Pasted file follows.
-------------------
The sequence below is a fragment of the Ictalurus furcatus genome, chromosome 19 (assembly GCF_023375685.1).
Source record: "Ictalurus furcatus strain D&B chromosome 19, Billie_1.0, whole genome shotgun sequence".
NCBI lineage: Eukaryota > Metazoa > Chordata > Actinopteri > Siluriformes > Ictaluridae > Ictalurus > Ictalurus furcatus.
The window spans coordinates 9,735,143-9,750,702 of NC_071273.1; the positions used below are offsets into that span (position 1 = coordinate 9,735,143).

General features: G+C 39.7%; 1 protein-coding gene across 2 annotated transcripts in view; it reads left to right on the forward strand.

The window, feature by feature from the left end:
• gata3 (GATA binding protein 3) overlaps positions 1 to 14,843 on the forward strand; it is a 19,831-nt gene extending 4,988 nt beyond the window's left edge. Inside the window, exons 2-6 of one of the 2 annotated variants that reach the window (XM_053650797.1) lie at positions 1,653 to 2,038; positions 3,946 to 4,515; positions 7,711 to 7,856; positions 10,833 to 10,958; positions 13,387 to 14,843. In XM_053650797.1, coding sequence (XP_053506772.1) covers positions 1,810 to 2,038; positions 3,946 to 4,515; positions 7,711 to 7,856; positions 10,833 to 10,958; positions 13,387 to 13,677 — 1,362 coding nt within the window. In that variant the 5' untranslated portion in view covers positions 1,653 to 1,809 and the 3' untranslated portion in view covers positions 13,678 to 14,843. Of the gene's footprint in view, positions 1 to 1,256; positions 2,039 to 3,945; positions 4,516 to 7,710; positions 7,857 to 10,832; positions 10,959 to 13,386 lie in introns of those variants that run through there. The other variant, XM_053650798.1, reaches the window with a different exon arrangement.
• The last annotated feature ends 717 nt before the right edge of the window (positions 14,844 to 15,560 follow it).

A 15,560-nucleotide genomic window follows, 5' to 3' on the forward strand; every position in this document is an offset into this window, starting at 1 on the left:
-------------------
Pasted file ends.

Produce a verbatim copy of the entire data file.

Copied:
The sequence below is a fragment of the Ictalurus furcatus genome, chromosome 19 (assembly GCF_023375685.1).
Source record: "Ictalurus furcatus strain D&B chromosome 19, Billie_1.0, whole genome shotgun sequence".
NCBI lineage: Eukaryota > Metazoa > Chordata > Actinopteri > Siluriformes > Ictaluridae > Ictalurus > Ictalurus furcatus.
The window spans coordinates 9,735,143-9,750,702 of NC_071273.1; the positions used below are offsets into that span (position 1 = coordinate 9,735,143).

General features: G+C 39.7%; 1 protein-coding gene across 2 annotated transcripts in view; it reads left to right on the forward strand.

The window, feature by feature from the left end:
• gata3 (GATA binding protein 3) overlaps positions 1 to 14,843 on the forward strand; it is a 19,831-nt gene extending 4,988 nt beyond the window's left edge. Inside the window, exons 2-6 of one of the 2 annotated variants that reach the window (XM_053650797.1) lie at positions 1,653 to 2,038; positions 3,946 to 4,515; positions 7,711 to 7,856; positions 10,833 to 10,958; positions 13,387 to 14,843. In XM_053650797.1, coding sequence (XP_053506772.1) covers positions 1,810 to 2,038; positions 3,946 to 4,515; positions 7,711 to 7,856; positions 10,833 to 10,958; positions 13,387 to 13,677 — 1,362 coding nt within the window. In that variant the 5' untranslated portion in view covers positions 1,653 to 1,809 and the 3' untranslated portion in view covers positions 13,678 to 14,843. Of the gene's footprint in view, positions 1 to 1,256; positions 2,039 to 3,945; positions 4,516 to 7,710; positions 7,857 to 10,832; positions 10,959 to 13,386 lie in introns of those variants that run through there. The other variant, XM_053650798.1, reaches the window with a different exon arrangement.
• The last annotated feature ends 717 nt before the right edge of the window (positions 14,844 to 15,560 follow it).

A 15,560-nucleotide genomic window follows, 5' to 3' on the forward strand; every position in this document is an offset into this window, starting at 1 on the left: